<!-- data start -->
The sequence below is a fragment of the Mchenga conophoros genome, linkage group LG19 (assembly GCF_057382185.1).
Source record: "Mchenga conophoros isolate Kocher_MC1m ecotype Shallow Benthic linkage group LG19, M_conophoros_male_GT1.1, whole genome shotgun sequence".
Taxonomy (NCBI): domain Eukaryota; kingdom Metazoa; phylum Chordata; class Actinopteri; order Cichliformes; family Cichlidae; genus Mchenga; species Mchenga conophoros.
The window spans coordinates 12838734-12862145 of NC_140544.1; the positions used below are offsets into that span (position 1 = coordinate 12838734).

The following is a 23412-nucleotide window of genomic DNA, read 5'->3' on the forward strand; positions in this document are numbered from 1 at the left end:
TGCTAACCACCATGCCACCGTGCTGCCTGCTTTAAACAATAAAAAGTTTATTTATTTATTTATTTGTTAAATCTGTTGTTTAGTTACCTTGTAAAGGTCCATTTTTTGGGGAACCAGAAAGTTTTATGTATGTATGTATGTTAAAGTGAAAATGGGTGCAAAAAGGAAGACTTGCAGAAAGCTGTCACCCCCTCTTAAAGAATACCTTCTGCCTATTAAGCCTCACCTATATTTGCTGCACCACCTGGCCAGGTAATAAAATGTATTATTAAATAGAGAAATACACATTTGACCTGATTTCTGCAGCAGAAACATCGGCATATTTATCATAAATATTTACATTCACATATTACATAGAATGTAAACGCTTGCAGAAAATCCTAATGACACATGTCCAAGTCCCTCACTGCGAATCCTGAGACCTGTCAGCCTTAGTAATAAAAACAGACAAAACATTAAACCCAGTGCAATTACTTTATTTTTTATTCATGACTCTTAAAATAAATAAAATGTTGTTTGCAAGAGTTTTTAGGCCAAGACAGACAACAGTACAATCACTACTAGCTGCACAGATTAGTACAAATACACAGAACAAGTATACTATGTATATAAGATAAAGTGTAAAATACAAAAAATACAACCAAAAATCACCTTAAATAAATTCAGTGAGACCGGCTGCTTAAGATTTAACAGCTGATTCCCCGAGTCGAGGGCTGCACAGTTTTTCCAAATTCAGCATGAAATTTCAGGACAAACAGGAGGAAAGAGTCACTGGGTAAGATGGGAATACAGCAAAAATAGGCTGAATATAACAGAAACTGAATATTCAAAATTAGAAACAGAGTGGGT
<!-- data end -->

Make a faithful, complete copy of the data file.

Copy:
The sequence below is a fragment of the Mchenga conophoros genome, linkage group LG19 (assembly GCF_057382185.1).
Source record: "Mchenga conophoros isolate Kocher_MC1m ecotype Shallow Benthic linkage group LG19, M_conophoros_male_GT1.1, whole genome shotgun sequence".
Taxonomy (NCBI): domain Eukaryota; kingdom Metazoa; phylum Chordata; class Actinopteri; order Cichliformes; family Cichlidae; genus Mchenga; species Mchenga conophoros.
The window spans coordinates 12838734-12862145 of NC_140544.1; the positions used below are offsets into that span (position 1 = coordinate 12838734).

The following is a 23412-nucleotide window of genomic DNA, read 5'->3' on the forward strand; positions in this document are numbered from 1 at the left end:
TGCTAACCACCATGCCACCGTGCTGCCTGCTTTAAACAATAAAAAGTTTATTTATTTATTTATTTGTTAAATCTGTTGTTTAGTTACCTTGTAAAGGTCCATTTTTTGGGGAACCAGAAAGTTTTATGTATGTATGTATGTTAAAGTGAAAATGGGTGCAAAAAGGAAGACTTGCAGAAAGCTGTCACCCCCTCTTAAAGAATACCTTCTGCCTATTAAGCCTCACCTATATTTGCTGCACCACCTGGCCAGGTAATAAAATGTATTATTAAATAGAGAAATACACATTTGACCTGATTTCTGCAGCAGAAACATCGGCATATTTATCATAAATATTTACATTCACATATTACATAGAATGTAAACGCTTGCAGAAAATCCTAATGACACATGTCCAAGTCCCTCACTGCGAATCCTGAGACCTGTCAGCCTTAGTAATAAAAACAGACAAAACATTAAACCCAGTGCAATTACTTTATTTTTTATTCATGACTCTTAAAATAAATAAAATGTTGTTTGCAAGAGTTTTTAGGCCAAGACAGACAACAGTACAATCACTACTAGCTGCACAGATTAGTACAAATACACAGAACAAGTATACTATGTATATAAGATAAAGTGTAAAATACAAAAAATACAACCAAAAATCACCTTAAATAAATTCAGTGAGACCGGCTGCTTAAGATTTAACAGCTGATTCCCCGAGTCGAGGGCTGCACAGTTTTTCCAAATTCAGCATGAAATTTCAGGACAAACAGGAGGAAAGAGTCACTGGGTAAGATGGGAATACAGCAAAAATAGGCTGAATATAACAGAAACTGAATATTCAAAATTAGAAACAGAGTGGGT